So I started a Flickr group called Puppets We Own to see what other Flickr users have lying around. I went off and did a search on PUPPETS to find people to invite to contribute, and in doing so I found out a bit more about people’s puppet habit. There were a number of fans of things, star wars, transformers, George Lucas, that had made puppets of their obsessions. This wasn’t something that I’d put together as uses for making puppets before this search.

I found that very interesting too.

Love learning things!

Hand puppets

Monster Puppet

Originally uploaded by Jaz Harold

So I’ve gotten to a point in the making of Owl In Spotlight that I need to make a couple of hand puppets. We’ve got a number of finger puppets in the style of the guys I’ve been making for Dave’s Vlogs (you can see them at our flickr page here) and now I’m onto the hand puppets.

But I’ve got a problem. Although I like the idea of the hand puppets to tower over the finger puppets, I’m not a fan of the way conventional finger puppets bunch across their bellies when you put their hands together. I’m also not a fan of the “hands up!” look that most hand puppets have, which stems from the placement of fingers on the human hand., Damn evolution.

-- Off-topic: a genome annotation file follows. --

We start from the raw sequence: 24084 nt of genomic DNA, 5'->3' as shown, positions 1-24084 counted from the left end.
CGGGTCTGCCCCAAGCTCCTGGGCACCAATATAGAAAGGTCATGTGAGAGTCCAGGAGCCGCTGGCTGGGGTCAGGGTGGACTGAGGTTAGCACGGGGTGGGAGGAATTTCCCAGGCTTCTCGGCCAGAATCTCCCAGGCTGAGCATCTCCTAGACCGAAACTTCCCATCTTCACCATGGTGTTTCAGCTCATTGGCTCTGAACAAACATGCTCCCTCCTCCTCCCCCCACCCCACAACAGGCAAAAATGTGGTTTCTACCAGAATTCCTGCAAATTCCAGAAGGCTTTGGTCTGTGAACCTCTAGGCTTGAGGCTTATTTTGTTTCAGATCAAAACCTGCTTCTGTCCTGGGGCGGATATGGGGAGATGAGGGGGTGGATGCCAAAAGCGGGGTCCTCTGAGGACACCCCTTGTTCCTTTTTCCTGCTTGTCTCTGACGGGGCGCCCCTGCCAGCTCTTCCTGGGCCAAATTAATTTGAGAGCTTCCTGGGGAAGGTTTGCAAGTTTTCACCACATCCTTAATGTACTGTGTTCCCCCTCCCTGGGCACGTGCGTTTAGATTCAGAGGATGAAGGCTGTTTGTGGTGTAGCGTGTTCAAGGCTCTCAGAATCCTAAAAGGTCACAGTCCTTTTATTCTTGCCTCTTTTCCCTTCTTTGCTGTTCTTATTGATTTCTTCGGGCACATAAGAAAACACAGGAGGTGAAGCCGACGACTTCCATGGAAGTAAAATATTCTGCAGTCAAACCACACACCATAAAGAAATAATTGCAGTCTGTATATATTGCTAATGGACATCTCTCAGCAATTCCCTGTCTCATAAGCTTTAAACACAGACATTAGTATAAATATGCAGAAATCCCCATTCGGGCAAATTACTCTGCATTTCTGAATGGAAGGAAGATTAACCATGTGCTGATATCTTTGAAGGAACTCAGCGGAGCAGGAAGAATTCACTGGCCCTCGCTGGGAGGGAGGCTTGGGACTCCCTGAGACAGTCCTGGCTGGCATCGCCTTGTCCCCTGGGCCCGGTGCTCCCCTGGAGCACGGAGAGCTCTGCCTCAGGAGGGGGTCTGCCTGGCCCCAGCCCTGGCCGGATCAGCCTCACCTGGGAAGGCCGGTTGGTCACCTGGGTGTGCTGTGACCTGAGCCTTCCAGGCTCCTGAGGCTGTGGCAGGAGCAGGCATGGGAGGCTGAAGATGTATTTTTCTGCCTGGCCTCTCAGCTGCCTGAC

So I went to have a look on Flickr for other ways to do the ol’ handpuppet idea.

After wading through quite a number of not-great puppets and a couple that were awesome but not right for this project, I came across this guy, which is sort of a mix between a conventional hand puppet and the hand and rod puppets that I’ve built in the past. It’s a simple and beautiful way to make a puppet, although it does require two hands, unlike the conventional hand puppet which only needs one. Because the show is big and we only have two puppeteers, how many hands each puppet takes is certainly needs to be take into account.

THe other type I found which I haven’t seen before is this one

Squirrel Hand Puppet

Originally uploaded by Handmade Goodies